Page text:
Court Recommends Denial of Dismissal Bid in Apache Corporation Securities Suit

Judge Andrew Edison issued an order denying Apache Corporation’s motion to dismiss the class action securities suit against them. The judge ruled that the plaintiff’s claims of securities fraud met the standard to proceed with the case. 

Apache Corporation is an independent energy company that explores for, develops, and produces natural gas, crude oil, and natural gas liquids. As described in the complaint, prior to the class period, Apache’s stock value was steadily dropping. To stop this trend, on September 7, 2016, the executives allegedly falsely played up the prospects of their new Alpine Heights venture.

The lead plaintiffs argue, citing numerous unnamed witnesses, that the executives hid the findings of their geological surveys from the public and much of the company itself, findings which outlined the much dimmer picture of how poorly the wells in the region were performing. On February  26,  2020, Apache announced the discontinuation of its Alpine High project.

In February 2021, the Plymouth County Retirement system filed suit for Securities Fraud, and in December, the Trustees of the Teamsters Union No. 142 Pension Fund joined onto the class action. 

One year later, in February 2022, Apache filed a motion to dismiss arguing that the lead plaintiffs did not adequately plead actionable misrepresentations, that the defendants’ statements are covered under the Private Securities Litigation Reform Act’s (PSLRA) safe harbor provision, that the defendants’ statements were merely opinion, and that the lead plaintiffs did not adequately plead scienter.

To the claim that the plaintiffs did not adequately plead actionable misrepresentations, the judge said, “Despite their usual length, many of those filings are cut-and-paste jobs that unquestionably fail to properly allege a false or misleading statement. This is not one of those complaints.”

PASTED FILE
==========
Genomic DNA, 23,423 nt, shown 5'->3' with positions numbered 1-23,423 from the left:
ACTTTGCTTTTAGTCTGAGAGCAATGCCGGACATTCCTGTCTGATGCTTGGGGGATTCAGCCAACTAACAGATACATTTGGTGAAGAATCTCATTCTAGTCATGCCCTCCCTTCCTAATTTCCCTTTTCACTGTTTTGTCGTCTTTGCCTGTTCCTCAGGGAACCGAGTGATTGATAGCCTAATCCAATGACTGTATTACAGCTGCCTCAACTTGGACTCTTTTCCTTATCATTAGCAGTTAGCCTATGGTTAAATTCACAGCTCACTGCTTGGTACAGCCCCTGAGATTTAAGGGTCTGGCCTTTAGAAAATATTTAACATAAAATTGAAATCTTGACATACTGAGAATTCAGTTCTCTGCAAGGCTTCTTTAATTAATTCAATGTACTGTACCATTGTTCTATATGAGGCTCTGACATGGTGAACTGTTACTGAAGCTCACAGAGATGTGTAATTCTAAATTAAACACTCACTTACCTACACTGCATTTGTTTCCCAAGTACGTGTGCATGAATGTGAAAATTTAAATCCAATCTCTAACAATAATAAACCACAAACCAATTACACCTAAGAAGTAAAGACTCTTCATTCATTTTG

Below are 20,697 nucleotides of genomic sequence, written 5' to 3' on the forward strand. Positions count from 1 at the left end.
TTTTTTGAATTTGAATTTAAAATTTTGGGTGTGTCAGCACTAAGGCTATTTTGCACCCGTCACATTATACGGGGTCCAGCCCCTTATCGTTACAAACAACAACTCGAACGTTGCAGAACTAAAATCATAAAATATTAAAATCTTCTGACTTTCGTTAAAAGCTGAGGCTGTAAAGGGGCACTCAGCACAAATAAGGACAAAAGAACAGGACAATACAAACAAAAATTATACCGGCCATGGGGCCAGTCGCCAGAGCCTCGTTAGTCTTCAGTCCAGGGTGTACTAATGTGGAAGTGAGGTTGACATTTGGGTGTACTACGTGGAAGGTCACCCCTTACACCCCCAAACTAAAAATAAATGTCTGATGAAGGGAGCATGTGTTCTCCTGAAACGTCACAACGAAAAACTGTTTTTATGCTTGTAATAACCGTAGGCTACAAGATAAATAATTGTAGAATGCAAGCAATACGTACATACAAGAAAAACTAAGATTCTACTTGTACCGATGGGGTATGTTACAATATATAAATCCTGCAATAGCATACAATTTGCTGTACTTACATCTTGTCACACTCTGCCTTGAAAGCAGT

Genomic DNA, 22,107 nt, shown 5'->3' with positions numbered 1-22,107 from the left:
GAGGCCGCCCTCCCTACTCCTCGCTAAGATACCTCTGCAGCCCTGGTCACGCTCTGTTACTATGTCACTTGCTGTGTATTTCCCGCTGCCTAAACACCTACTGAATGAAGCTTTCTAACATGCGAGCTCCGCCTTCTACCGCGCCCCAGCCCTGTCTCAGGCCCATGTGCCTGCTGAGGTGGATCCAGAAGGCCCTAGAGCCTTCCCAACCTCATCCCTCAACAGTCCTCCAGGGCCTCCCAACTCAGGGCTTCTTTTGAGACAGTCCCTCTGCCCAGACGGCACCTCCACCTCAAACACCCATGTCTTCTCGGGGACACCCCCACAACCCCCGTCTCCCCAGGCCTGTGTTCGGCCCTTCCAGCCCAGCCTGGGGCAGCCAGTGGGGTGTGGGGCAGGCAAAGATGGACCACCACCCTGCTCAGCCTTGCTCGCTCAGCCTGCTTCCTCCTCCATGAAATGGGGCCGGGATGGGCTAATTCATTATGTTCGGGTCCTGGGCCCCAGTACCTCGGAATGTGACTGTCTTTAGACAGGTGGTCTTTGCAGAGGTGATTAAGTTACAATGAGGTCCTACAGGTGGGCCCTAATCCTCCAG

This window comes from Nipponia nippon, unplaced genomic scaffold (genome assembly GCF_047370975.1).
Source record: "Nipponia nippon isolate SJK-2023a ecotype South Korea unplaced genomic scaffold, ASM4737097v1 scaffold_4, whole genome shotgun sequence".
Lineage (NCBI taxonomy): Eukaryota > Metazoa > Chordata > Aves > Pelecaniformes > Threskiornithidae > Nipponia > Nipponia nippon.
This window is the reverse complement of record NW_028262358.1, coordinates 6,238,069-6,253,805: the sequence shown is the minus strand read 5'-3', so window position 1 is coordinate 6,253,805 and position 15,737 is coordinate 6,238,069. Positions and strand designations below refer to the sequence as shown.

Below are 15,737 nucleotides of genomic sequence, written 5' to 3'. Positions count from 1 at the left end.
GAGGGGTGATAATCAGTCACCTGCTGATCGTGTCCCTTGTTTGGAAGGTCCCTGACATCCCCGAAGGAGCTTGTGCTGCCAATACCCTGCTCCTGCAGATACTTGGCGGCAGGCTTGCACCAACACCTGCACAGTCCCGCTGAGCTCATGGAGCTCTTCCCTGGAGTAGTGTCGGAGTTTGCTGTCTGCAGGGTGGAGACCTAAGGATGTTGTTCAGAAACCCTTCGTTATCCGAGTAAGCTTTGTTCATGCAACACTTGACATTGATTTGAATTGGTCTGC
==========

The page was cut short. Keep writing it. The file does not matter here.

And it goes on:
On the safe harbor claim, the judge ruled that while the PSLRA’s safe harbor does protect most forward-looking statements, the allegedly misleading statements in question are primarily current or historical fact. And even if the Judge granted that the claims were forward-looking, they did not contain suitable warning to warrant safe harbor status.

On the claim that the statements in question are merely non-actionable opinions, Judge Edison was unconvinced. He states that even if he did grant that the statements were matters of opinion, Supreme Court precedent grants that they are still actionable.

The judge gave a mixed decision on scienter. On the one hand, the lead plaintiffs argued that the executives at Appache were desperate to reverse the slow decline of the company, so made these allegedly false statements to save the stock prices. On the other, the defendants argued that these statements were merely overly optimistic and represented the genuine hopes of said executives. Judge Edison ruled in favor of the plaintiffs in part because of the Southland case, which set precedent for a tie between the parties going in favor of the plaintiff at the dismissal stage. The ruling also found the resignation of the lead technical advisor, Apache’s 2020 announcement of a $3 billion write-down and ceasing drilling in Alpine High, and the executives’ pay structure as plausible evidence for intent to mislead.

The case is set in the Southern District of Texas, where Apache is based. The lead plaintiffs are represented by Thomas Ajamie; Kessler, Topaz, Meltzer, and Check, LLP; and Saxena White P.A. The defendants are represented by Baker Botts